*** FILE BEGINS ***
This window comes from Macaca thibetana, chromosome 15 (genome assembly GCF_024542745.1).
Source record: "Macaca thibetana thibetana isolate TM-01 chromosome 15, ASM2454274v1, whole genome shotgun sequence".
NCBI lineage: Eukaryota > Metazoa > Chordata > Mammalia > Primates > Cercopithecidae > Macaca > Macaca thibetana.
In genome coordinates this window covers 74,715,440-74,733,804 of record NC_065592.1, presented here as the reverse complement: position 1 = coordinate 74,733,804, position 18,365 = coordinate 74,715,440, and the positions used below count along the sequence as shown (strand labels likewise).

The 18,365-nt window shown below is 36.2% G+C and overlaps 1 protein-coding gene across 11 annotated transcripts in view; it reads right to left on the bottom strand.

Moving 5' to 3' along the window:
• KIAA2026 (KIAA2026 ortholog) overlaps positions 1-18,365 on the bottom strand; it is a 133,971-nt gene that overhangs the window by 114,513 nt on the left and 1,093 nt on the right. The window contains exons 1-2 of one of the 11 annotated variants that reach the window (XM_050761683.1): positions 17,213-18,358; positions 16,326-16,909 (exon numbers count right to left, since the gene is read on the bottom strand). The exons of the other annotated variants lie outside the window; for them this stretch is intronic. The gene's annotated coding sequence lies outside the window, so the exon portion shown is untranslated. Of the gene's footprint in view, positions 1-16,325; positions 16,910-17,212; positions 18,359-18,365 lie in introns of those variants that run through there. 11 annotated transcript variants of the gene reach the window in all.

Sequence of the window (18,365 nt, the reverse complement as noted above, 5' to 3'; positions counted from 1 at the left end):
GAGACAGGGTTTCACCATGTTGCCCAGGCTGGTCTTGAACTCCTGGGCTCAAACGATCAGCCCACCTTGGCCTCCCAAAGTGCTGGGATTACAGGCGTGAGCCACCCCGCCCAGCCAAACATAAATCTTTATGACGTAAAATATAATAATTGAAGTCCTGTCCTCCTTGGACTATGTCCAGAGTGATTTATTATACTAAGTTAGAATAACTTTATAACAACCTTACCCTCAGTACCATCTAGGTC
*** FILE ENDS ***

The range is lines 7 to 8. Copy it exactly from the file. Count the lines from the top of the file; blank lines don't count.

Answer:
• KIAA2026 (KIAA2026 ortholog) overlaps positions 1-18,365 on the bottom strand; it is a 133,971-nt gene that overhangs the window by 114,513 nt on the left and 1,093 nt on the right. The window contains exons 1-2 of one of the 11 annotated variants that reach the window (XM_050761683.1): positions 17,213-18,358; positions 16,326-16,909 (exon numbers count right to left, since the gene is read on the bottom strand). The exons of the other annotated variants lie outside the window; for them this stretch is intronic. The gene's annotated coding sequence lies outside the window, so the exon portion shown is untranslated. Of the gene's footprint in view, positions 1-16,325; positions 16,910-17,212; positions 18,359-18,365 lie in introns of those variants that run through there. 11 annotated transcript variants of the gene reach the window in all.

Sequence of the window (18,365 nt, the reverse complement as noted above, 5' to 3'; positions counted from 1 at the left end):